Did you know that May is Speech Language Pathology Month? Speech Language Pathology includes voice, fluency, language and dysphagia (difficulty swallowing). Seniors may have many reasons for speech therapy. Here are a five conditions where speech therapy is used:
- Aphasia: Seniors who suffer strokes can end up with a communication disorder called aphasia. There are degrees and types, but typical characteristics are problems in getting speech to flow or omitting words. Working with these patients individually, speech pathologists help them concentrate and re-learn how to respond to verbal and vocal cues until they reach a functioning level.
- Dementia: The speech pathologist works to help patients retain the ability to communicate as much as possible, keeping a routine that makes them comfortable and avoiding distractions. Communication lessons focus on objects in the immediate environment.
- Dysarthria: Dysarthria is a condition in which the muscles used for speech are either weak or difficult to control. Seniors with Parkinson’s disease or other conditions of the nervous system, are at risk for dysarthria due to the weakness or paralysis caused by their condition. Symptoms include: slurred speech, slow speech, rapid speech, difficulty controlling the volume of one’s voice, or difficulty moving tongue. The speech pathologist observes these patients when they are speaking and resting to monitor muscles and breathing patterns. Some treatment techniques include working on tongue and lip articulation, breathing techniques and speaking more slowly.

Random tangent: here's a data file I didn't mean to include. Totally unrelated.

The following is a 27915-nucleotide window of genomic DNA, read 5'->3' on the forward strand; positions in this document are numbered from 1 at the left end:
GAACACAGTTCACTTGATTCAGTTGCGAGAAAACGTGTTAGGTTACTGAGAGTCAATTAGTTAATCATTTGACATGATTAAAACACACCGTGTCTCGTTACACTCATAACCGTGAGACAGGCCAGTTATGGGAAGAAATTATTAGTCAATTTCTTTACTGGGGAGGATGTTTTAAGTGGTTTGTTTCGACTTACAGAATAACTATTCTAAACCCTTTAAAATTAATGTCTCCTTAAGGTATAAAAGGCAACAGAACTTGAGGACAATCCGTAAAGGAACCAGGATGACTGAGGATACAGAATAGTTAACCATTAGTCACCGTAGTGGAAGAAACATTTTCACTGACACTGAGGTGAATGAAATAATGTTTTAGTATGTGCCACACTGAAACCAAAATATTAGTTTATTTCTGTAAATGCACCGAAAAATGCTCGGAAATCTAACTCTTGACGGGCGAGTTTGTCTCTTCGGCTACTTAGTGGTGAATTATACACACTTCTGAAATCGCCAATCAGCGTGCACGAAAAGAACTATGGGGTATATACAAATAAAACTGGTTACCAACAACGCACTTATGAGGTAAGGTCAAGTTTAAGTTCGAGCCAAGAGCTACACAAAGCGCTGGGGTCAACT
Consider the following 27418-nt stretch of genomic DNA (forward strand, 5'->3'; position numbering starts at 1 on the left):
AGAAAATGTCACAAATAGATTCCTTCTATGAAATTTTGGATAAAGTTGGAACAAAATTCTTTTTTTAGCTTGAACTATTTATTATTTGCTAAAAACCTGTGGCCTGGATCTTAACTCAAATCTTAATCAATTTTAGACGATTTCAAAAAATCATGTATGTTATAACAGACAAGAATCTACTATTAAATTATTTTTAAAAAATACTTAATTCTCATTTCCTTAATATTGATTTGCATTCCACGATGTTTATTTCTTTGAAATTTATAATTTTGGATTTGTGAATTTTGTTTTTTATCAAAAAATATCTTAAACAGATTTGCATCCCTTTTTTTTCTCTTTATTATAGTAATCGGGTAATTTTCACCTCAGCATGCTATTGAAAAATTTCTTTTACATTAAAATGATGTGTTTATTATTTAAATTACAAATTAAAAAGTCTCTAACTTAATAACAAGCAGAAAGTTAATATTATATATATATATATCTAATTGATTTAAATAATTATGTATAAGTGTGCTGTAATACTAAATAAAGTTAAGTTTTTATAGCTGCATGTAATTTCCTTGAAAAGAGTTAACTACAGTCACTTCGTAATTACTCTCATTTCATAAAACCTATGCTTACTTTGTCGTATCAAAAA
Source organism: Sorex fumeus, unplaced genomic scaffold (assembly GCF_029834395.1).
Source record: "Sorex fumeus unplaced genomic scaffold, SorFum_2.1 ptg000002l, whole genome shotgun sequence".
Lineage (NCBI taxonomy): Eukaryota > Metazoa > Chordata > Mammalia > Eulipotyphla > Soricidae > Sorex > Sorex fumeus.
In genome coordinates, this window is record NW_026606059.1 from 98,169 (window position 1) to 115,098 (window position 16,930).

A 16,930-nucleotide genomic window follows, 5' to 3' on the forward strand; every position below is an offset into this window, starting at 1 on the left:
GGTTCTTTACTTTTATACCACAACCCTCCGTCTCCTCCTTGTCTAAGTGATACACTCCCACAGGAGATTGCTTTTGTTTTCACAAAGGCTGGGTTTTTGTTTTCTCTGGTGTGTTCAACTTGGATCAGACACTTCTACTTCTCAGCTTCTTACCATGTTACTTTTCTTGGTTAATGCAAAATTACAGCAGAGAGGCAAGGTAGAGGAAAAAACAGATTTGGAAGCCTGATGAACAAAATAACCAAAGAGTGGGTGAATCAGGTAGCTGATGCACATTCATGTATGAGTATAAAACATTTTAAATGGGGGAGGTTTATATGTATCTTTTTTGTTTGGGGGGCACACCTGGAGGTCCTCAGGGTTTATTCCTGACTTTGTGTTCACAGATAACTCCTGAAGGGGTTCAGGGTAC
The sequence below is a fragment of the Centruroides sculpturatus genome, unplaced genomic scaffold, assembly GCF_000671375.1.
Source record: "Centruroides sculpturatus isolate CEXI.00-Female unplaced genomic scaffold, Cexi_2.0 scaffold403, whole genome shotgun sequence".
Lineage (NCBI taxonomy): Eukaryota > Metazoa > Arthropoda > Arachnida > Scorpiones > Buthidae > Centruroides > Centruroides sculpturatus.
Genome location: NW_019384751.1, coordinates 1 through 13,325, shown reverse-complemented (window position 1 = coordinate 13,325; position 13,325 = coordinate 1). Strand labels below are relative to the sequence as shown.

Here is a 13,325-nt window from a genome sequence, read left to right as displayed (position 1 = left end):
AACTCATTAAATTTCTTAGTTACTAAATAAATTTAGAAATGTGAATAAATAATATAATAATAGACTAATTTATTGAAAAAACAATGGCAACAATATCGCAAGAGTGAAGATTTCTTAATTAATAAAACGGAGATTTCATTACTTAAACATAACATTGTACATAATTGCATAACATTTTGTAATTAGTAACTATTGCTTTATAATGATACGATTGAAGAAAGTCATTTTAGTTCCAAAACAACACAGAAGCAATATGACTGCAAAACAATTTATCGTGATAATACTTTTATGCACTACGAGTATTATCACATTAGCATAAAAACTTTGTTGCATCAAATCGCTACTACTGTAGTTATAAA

- Apraxia: Strokes can also cause apraxia where their mouths can’t seem to articulate what’s in their minds or in the correct order. One treatment technique is to have the patient repeat specific sounds and then gradually form those sounds into words. Getting them to slow down can also help them put sounds together to form words without groping for them and getting upset.
- Dysphagia: As people age, they can experience difficulty swallowing. This is because the elderly often have dental changes, less salivation and are beginning to breathe differently. Strokes or an illness such as pneumonia can also cause dysphagia. The speech pathologist observes how physical structures needed for swallowing are functioning and recommends seating and laying positions, such as tilting the chin up or down. Food modifications and modified eating and drinking utensils may also be recommended by the speech pathologist.
One of the great things about Life Plan Communities, like United Zion, is the number of support programs and services available on campus should you need it. United Zion has robust on-campus therapy department* that includes speech therapy should a resident need those services. Call 717-627-8421 today to learn more about the benefits of becoming a resident at United Zion Retirement Community.
*note: additional fees may apply